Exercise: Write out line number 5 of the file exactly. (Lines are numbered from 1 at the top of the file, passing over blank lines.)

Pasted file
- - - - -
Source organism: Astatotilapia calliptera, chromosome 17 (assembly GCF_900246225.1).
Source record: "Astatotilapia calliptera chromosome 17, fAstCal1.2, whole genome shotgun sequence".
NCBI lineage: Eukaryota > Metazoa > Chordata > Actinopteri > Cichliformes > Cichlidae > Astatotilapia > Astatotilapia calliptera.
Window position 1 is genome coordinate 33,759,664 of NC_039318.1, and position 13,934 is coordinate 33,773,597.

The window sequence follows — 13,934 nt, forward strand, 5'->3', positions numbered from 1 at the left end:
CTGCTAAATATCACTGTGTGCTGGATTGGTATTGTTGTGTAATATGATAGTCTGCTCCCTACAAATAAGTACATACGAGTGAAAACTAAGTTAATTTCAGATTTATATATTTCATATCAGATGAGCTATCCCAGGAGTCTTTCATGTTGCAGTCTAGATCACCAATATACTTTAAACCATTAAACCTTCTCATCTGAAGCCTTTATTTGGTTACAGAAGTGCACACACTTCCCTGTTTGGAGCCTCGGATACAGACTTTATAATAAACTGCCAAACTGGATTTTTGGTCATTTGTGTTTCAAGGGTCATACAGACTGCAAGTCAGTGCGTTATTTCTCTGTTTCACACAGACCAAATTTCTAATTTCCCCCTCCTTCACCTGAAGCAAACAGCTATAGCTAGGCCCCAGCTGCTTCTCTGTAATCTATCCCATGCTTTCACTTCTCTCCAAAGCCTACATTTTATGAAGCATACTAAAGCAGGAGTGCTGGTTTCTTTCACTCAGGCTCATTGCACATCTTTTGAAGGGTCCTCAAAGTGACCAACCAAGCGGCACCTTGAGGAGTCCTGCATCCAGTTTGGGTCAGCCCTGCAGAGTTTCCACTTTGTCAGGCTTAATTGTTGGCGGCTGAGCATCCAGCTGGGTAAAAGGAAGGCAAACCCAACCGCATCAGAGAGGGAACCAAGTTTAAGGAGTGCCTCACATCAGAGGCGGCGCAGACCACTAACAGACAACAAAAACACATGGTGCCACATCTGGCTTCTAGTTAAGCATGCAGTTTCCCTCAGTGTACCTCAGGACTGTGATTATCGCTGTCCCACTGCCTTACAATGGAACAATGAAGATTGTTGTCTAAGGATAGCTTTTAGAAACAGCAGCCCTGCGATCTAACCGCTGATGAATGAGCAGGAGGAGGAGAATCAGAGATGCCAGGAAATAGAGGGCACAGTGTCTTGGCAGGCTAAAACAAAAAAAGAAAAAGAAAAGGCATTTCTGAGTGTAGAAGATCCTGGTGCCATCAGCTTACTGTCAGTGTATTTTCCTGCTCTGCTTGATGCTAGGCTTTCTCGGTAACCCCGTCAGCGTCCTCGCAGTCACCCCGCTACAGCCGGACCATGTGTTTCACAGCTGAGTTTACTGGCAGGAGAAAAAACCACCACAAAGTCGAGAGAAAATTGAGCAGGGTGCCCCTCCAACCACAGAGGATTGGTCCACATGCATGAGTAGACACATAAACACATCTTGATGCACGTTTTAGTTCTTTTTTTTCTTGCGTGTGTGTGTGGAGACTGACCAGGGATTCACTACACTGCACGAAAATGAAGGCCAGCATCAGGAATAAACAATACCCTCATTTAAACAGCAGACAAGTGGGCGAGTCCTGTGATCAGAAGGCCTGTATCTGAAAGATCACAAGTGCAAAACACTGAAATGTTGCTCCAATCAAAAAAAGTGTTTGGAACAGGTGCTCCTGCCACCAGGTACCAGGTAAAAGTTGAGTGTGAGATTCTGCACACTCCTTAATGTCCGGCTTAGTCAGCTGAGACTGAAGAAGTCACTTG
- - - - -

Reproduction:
The window sequence follows — 13,934 nt, forward strand, 5'->3', positions numbered from 1 at the left end: